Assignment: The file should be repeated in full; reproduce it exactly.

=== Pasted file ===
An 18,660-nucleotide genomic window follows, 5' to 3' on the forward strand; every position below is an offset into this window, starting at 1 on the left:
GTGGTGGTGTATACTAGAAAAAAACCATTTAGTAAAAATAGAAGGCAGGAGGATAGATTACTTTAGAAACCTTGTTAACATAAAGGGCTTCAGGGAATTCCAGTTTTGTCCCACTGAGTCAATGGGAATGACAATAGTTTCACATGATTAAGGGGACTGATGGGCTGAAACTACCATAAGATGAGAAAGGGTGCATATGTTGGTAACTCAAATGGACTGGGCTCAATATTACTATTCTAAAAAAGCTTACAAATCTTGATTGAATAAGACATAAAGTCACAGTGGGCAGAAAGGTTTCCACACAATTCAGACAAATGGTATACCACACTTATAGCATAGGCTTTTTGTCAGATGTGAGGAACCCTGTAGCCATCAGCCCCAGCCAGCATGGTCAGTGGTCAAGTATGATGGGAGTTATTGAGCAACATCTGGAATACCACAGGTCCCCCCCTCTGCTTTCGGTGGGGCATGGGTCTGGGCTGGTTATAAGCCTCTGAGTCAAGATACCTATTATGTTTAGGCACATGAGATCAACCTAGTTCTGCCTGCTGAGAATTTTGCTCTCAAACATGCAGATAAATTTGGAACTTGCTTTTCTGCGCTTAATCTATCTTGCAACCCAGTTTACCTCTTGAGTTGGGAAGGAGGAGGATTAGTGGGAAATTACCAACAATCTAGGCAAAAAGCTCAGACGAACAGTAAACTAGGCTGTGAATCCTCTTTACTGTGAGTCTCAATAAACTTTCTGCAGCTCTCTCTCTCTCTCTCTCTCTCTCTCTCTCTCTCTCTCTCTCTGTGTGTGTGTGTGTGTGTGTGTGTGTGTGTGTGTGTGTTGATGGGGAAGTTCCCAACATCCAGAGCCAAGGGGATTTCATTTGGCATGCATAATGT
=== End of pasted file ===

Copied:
An 18,660-nucleotide genomic window follows, 5' to 3' on the forward strand; every position below is an offset into this window, starting at 1 on the left:
GTGGTGGTGTATACTAGAAAAAAACCATTTAGTAAAAATAGAAGGCAGGAGGATAGATTACTTTAGAAACCTTGTTAACATAAAGGGCTTCAGGGAATTCCAGTTTTGTCCCACTGAGTCAATGGGAATGACAATAGTTTCACATGATTAAGGGGACTGATGGGCTGAAACTACCATAAGATGAGAAAGGGTGCATATGTTGGTAACTCAAATGGACTGGGCTCAATATTACTATTCTAAAAAAGCTTACAAATCTTGATTGAATAAGACATAAAGTCACAGTGGGCAGAAAGGTTTCCACACAATTCAGACAAATGGTATACCACACTTATAGCATAGGCTTTTTGTCAGATGTGAGGAACCCTGTAGCCATCAGCCCCAGCCAGCATGGTCAGTGGTCAAGTATGATGGGAGTTATTGAGCAACATCTGGAATACCACAGGTCCCCCCCTCTGCTTTCGGTGGGGCATGGGTCTGGGCTGGTTATAAGCCTCTGAGTCAAGATACCTATTATGTTTAGGCACATGAGATCAACCTAGTTCTGCCTGCTGAGAATTTTGCTCTCAAACATGCAGATAAATTTGGAACTTGCTTTTCTGCGCTTAATCTATCTTGCAACCCAGTTTACCTCTTGAGTTGGGAAGGAGGAGGATTAGTGGGAAATTACCAACAATCTAGGCAAAAAGCTCAGACGAACAGTAAACTAGGCTGTGAATCCTCTTTACTGTGAGTCTCAATAAACTTTCTGCAGCTCTCTCTCTCTCTCTCTCTCTCTCTCTCTCTCTCTCTCTCTCTGTGTGTGTGTGTGTGTGTGTGTGTGTGTGTGTGTGTGTTGATGGGGAAGTTCCCAACATCCAGAGCCAAGGGGATTTCATTTGGCATGCATAATGT